Golf Game Variations

Getting bored? Try some Variations of your Game

Golf Game Variations

[Click HERE to download a printable version of the Golf Game Variations. Print it and take it to the Golf Course, bring some extra copies for your buddies!]

Here’s a list of some commonly played variations of the usual game of golf. Click on any of the following links to find out some details:

Single Stroke

Single Stroke or Medal play is the simplest of all variations. The game requires all
strokes to be counted and players are unable to pick up the ball without penalty. The
score for the 18 holes is tallied and the handicap is deducted from that total. The
lowest score wins, both for gross and nett.

Four-Ball Best-Ball Stroke

Played the same as the single version but you have a partner. The best nett score on
each hole is used and only the gross and the best nett need to be scored on each hole.

Once a player cannot beat his partner’s nett score, then the ball should be picked up.
If both players record the same nett score, then the player who first holed-out is marked
on the card as scoring.

Both player’s names and handicaps must be on the card. The card need only to be signed
by one marker and one player from each pair. The lowest point score wins.

Single Stableford

Each player scores stableford points on a hole based on their handicap and the stroke
index for the hole. During the round, each player and marker has to calculate the points
allocated to each score on a hole based on the stroke index. A player on a handicap of 12
receives a shot on the 12 hardest holes, while a player on a 27 handicap receives 2 shots
on 9 holes and 1 shot on 9 holes, based on the course index.




with no


with one


with two


with three

3 under par





2 under par





1 under par










1 over par





2 over par




3 over par



4 over par


> 4 over par

You mark both the stroke score and stableford points on the card, and the highest point
score wins. Only the stableford points are tallied.

Four-Ball Best-Ball Stableford

The team version of a single stableford. The scoring is the same as the single event
but only one player can score for each team on a hole. The score is the best result in the
team. When the two partners score the same result then the score is marked for the player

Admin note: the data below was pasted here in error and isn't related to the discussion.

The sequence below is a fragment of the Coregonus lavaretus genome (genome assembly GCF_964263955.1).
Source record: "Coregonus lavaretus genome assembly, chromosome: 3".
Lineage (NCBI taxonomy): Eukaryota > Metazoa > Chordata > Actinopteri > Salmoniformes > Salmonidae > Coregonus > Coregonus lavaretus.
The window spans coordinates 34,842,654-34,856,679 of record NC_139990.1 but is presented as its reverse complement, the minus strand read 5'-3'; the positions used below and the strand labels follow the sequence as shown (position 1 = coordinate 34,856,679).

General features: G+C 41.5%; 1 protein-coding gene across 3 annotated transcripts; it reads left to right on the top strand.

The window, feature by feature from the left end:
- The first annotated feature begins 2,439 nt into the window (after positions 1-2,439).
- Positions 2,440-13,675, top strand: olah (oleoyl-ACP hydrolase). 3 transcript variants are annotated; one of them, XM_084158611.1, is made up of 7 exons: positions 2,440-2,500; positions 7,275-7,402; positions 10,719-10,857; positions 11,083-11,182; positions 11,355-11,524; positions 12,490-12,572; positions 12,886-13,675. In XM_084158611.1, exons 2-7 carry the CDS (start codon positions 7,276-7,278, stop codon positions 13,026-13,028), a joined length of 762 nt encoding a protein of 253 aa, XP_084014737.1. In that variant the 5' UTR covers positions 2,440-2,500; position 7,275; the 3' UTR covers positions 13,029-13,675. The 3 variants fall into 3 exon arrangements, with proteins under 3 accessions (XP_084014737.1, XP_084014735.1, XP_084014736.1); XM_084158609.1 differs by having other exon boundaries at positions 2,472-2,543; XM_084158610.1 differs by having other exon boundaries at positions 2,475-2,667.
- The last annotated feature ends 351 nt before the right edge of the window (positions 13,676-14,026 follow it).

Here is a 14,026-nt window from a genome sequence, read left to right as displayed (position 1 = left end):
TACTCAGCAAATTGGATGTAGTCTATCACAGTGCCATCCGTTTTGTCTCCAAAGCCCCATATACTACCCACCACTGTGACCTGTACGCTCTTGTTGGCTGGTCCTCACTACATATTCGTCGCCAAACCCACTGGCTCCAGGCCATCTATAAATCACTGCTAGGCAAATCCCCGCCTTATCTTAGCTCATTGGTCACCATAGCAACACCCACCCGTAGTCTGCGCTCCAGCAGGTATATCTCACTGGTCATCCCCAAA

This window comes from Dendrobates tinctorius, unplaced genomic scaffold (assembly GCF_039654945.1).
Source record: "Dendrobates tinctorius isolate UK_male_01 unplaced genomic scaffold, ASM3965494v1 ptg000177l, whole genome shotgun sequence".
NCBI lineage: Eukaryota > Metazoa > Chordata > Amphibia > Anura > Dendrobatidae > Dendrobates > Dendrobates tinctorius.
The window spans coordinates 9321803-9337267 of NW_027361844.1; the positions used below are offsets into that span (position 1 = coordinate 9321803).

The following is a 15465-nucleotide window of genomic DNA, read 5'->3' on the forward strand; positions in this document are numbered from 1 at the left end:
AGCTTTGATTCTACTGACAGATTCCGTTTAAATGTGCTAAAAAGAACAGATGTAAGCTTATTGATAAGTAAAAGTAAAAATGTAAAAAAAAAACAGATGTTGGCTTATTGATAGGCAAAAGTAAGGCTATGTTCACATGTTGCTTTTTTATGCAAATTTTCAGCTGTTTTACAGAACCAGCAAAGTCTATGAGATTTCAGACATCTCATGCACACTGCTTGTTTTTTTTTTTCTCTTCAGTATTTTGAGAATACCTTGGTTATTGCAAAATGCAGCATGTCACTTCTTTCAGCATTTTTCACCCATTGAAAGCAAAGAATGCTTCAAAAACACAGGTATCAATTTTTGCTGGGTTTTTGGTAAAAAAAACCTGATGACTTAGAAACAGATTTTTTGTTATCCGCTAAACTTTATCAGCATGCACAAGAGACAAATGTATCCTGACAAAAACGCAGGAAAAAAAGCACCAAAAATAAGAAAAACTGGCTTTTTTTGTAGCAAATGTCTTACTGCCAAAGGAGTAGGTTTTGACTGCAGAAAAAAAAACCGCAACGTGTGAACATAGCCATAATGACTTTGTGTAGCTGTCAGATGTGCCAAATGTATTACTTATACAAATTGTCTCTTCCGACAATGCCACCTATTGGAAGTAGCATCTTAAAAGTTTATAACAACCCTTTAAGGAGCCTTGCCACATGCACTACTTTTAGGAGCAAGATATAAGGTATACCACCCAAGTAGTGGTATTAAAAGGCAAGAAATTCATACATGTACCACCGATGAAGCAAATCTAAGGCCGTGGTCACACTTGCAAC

who holes out first. If a player cannot beat the partner’s score the ball is picked up to
speed up play.

The stableford points only are tallied and the highest score wins. Only one player and
one marker from each team need sign the card.

Four-Ball Aggregate Stableford

A team version of single stableford where all scores count on every hole. Each player
must record a score on each hole and the scores of both players are added together for the
total points each hole. The result for the round is then calculated and recording by
adding the total point scores for each hole. The points scoring system is the same for a single stableford.

The highest point score wins the competition.

Single Versus Par (VSS)

Scores are recorded only as plus (+), Minus (-) or halved (0). The easiest way to
understand it is to compare it with stableford scoring.



3 points or greater

Plus (+)

2 points


Less than 2 points


The scores are recorded by marking down the player’s stroke score with the appropriate
symbol (+/ -/ 0). If a player is unable to score a Plus (+) or Half (0) then the player should
pick up and mark the hole as Minus (-). The final score is calculated by comparing the
pluses and minuses as they negate each other. Thus a player with 6 pluses and 3 minuses
would score 3 for the round.

The highest score wins the competition.

Four-Ball Best-Ball Versus Par

Played under the same rules as the single version but this team game allows both
partners to contribute according to their handicaps and score on a hole.

Only the best result on each hole is counted and if the two players have the same
result only the score of the player who holes out first needs to be recorded.

The highest score wins the competition.


Ambrose is played in teams of two, three or four. The team selects a captain on the tee
(usually the lowest marker) and they decide on the order of play. Every subsequent shot
must be played in the same order. The players then play a shot from the tee and proceed to
their ball. The captain then decides on the best positioned ball and the other players
retrieve their balls.

The player whose ball was chosen has the first shot and then each remaining player
drops their ball within one club length of the spot, but no nearer the hole, and plays
their next shot in the order originally decided by the captain. This procedure continues
irrespective of whether the ball is on the fairway, in the rough or in a hazard, until the